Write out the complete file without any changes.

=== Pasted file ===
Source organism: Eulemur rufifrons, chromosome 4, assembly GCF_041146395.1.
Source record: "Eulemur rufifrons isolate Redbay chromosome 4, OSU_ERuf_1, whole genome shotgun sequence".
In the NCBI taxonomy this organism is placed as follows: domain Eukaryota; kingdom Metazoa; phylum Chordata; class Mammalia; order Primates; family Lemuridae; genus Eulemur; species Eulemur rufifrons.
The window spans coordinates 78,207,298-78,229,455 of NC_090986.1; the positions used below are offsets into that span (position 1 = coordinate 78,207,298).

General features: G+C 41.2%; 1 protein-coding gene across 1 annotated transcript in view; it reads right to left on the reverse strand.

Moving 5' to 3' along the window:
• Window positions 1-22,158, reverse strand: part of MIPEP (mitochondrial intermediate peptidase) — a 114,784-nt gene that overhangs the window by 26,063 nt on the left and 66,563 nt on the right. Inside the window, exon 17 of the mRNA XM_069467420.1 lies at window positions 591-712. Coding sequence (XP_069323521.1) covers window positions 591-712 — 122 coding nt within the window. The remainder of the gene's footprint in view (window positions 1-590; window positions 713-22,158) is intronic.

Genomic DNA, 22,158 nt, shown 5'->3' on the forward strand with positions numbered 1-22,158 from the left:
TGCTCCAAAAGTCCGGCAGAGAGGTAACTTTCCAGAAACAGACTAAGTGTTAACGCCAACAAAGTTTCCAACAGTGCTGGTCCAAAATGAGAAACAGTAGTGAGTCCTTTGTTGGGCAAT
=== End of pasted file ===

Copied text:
Source organism: Eulemur rufifrons, chromosome 4, assembly GCF_041146395.1.
Source record: "Eulemur rufifrons isolate Redbay chromosome 4, OSU_ERuf_1, whole genome shotgun sequence".
In the NCBI taxonomy this organism is placed as follows: domain Eukaryota; kingdom Metazoa; phylum Chordata; class Mammalia; order Primates; family Lemuridae; genus Eulemur; species Eulemur rufifrons.
The window spans coordinates 78,207,298-78,229,455 of NC_090986.1; the positions used below are offsets into that span (position 1 = coordinate 78,207,298).

General features: G+C 41.2%; 1 protein-coding gene across 1 annotated transcript in view; it reads right to left on the reverse strand.

Moving 5' to 3' along the window:
• Window positions 1-22,158, reverse strand: part of MIPEP (mitochondrial intermediate peptidase) — a 114,784-nt gene that overhangs the window by 26,063 nt on the left and 66,563 nt on the right. Inside the window, exon 17 of the mRNA XM_069467420.1 lies at window positions 591-712. Coding sequence (XP_069323521.1) covers window positions 591-712 — 122 coding nt within the window. The remainder of the gene's footprint in view (window positions 1-590; window positions 713-22,158) is intronic.

Genomic DNA, 22,158 nt, shown 5'->3' on the forward strand with positions numbered 1-22,158 from the left:
TGCTCCAAAAGTCCGGCAGAGAGGTAACTTTCCAGAAACAGACTAAGTGTTAACGCCAACAAAGTTTCCAACAGTGCTGGTCCAAAATGAGAAACAGTAGTGAGTCCTTTGTTGGGCAAT